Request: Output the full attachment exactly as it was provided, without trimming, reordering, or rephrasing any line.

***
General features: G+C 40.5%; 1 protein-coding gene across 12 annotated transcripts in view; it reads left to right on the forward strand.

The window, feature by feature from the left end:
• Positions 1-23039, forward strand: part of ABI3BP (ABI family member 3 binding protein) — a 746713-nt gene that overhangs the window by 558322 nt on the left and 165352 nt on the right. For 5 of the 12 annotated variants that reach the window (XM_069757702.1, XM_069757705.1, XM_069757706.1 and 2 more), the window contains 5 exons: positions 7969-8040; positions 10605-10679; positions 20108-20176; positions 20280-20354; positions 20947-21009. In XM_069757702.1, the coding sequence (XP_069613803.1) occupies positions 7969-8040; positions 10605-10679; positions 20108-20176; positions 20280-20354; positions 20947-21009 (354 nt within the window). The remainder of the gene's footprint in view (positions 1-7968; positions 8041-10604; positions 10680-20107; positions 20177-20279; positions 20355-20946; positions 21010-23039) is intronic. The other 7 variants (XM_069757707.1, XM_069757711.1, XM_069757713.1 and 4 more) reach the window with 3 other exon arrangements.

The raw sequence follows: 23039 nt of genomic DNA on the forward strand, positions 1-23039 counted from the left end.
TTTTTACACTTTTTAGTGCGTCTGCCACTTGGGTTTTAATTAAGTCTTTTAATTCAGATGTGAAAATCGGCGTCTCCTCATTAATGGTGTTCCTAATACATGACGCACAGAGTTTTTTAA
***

General features: G+C 40.5%; 1 protein-coding gene across 12 annotated transcripts in view; it reads left to right on the forward strand.

The window, feature by feature from the left end:
• Positions 1-23039, forward strand: part of ABI3BP (ABI family member 3 binding protein) — a 746713-nt gene that overhangs the window by 558322 nt on the left and 165352 nt on the right. For 5 of the 12 annotated variants that reach the window (XM_069757702.1, XM_069757705.1, XM_069757706.1 and 2 more), the window contains 5 exons: positions 7969-8040; positions 10605-10679; positions 20108-20176; positions 20280-20354; positions 20947-21009. In XM_069757702.1, the coding sequence (XP_069613803.1) occupies positions 7969-8040; positions 10605-10679; positions 20108-20176; positions 20280-20354; positions 20947-21009 (354 nt within the window). The remainder of the gene's footprint in view (positions 1-7968; positions 8041-10604; positions 10680-20107; positions 20177-20279; positions 20355-20946; positions 21010-23039) is intronic. The other 7 variants (XM_069757707.1, XM_069757711.1, XM_069757713.1 and 4 more) reach the window with 3 other exon arrangements.

The raw sequence follows: 23039 nt of genomic DNA on the forward strand, positions 1-23039 counted from the left end.
TTTTTACACTTTTTAGTGCGTCTGCCACTTGGGTTTTAATTAAGTCTTTTAATTCAGATGTGAAAATCGGCGTCTCCTCATTAATGGTGTTCCTAATACATGACGCACAGAGTTTTTTAA